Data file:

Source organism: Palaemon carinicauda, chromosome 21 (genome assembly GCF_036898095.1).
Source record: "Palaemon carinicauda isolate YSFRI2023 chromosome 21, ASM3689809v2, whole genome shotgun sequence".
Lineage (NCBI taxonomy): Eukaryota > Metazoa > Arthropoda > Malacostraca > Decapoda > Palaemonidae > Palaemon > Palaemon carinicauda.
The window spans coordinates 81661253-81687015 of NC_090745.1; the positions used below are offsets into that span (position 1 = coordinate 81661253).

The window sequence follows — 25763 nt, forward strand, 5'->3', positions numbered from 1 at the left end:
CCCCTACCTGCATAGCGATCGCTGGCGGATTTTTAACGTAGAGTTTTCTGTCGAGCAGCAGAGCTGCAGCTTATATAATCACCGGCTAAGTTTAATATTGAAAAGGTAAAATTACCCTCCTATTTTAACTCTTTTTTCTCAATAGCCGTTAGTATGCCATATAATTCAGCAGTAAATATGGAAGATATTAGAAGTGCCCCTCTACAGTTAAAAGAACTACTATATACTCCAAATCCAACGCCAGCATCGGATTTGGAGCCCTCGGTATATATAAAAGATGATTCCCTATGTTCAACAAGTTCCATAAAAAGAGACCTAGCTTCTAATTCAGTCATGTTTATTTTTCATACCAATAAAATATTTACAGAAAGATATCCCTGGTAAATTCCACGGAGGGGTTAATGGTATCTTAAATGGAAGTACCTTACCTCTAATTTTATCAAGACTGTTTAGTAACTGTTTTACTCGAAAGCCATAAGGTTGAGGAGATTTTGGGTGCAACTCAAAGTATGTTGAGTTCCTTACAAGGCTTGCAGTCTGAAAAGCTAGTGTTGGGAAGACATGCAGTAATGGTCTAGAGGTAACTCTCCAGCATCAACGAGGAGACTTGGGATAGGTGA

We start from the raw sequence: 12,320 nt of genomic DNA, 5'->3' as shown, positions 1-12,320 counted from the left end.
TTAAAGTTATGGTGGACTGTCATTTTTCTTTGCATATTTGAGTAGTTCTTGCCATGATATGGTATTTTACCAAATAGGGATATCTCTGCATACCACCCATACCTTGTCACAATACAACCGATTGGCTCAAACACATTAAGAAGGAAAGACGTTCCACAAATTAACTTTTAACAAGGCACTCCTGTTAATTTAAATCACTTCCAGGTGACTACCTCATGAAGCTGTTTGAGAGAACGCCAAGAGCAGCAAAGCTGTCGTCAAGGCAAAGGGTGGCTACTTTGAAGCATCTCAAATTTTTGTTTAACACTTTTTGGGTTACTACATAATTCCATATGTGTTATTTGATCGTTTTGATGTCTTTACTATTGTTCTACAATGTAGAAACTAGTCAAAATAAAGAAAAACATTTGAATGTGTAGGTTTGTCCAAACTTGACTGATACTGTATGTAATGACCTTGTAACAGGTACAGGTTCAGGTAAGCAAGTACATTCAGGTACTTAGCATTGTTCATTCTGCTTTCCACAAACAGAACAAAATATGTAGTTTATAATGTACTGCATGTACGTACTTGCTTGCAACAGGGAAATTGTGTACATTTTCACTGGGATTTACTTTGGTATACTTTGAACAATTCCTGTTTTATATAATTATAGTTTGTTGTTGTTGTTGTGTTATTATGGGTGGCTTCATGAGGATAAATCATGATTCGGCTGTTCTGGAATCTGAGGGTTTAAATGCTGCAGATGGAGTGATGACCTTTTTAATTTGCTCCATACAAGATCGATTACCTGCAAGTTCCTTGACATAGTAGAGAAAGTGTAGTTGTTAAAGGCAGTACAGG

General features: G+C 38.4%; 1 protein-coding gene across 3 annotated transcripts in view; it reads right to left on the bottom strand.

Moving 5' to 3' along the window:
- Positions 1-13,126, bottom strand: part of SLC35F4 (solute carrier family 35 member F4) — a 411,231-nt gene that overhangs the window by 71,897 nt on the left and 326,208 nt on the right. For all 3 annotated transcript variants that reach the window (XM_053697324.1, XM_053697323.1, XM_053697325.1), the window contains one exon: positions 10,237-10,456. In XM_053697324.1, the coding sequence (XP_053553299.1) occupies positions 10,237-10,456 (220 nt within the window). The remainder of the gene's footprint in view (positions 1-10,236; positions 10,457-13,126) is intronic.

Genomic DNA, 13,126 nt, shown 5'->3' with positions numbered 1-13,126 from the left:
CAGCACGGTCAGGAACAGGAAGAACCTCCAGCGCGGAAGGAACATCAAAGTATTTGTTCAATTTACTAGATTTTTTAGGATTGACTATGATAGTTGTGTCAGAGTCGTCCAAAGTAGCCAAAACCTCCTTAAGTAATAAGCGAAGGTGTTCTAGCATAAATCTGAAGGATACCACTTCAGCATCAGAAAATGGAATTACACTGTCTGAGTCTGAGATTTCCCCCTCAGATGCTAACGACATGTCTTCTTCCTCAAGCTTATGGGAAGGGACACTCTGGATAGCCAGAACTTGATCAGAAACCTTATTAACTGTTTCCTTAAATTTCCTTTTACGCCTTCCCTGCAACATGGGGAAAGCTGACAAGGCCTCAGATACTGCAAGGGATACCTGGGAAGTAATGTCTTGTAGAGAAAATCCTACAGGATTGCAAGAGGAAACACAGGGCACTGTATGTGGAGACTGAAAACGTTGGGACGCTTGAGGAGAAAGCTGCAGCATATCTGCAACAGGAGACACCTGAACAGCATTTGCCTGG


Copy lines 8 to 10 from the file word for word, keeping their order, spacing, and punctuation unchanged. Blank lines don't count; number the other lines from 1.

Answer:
TTAAAGTTATGGTGGACTGTCATTTTTCTTTGCATATTTGAGTAGTTCTTGCCATGATATGGTATTTTACCAAATAGGGATATCTCTGCATACCACCCATACCTTGTCACAATACAACCGATTGGCTCAAACACATTAAGAAGGAAAGACGTTCCACAAATTAACTTTTAACAAGGCACTCCTGTTAATTTAAATCACTTCCAGGTGACTACCTCATGAAGCTGTTTGAGAGAACGCCAAGAGCAGCAAAGCTGTCGTCAAGGCAAAGGGTGGCTACTTTGAAGCATCTCAAATTTTTGTTTAACACTTTTTGGGTTACTACATAATTCCATATGTGTTATTTGATCGTTTTGATGTCTTTACTATTGTTCTACAATGTAGAAACTAGTCAAAATAAAGAAAAACATTTGAATGTGTAGGTTTGTCCAAACTTGACTGATACTGTATGTAATGACCTTGTAACAGGTACAGGTTCAGGTAAGCAAGTACATTCAGGTACTTAGCATTGTTCATTCTGCTTTCCACAAACAGAACAAAATATGTAGTTTATAATGTACTGCATGTACGTACTTGCTTGCAACAGGGAAATTGTGTACATTTTCACTGGGATTTACTTTGGTATACTTTGAACAATTCCTGTTTTATATAATTATAGTTTGTTGTTGTTGTTGTGTTATTATGGGTGGCTTCATGAGGATAAATCATGATTCGGCTGTTCTGGAATCTGAGGGTTTAAATGCTGCAGATGGAGTGATGACCTTTTTAATTTGCTCCATACAAGATCGATTACCTGCAAGTTCCTTGACATAGTAGAGAAAGTGTAGTTGTTAAAGGCAGTACAGG

General features: G+C 38.4%; 1 protein-coding gene across 3 annotated transcripts in view; it reads right to left on the bottom strand.

Moving 5' to 3' along the window: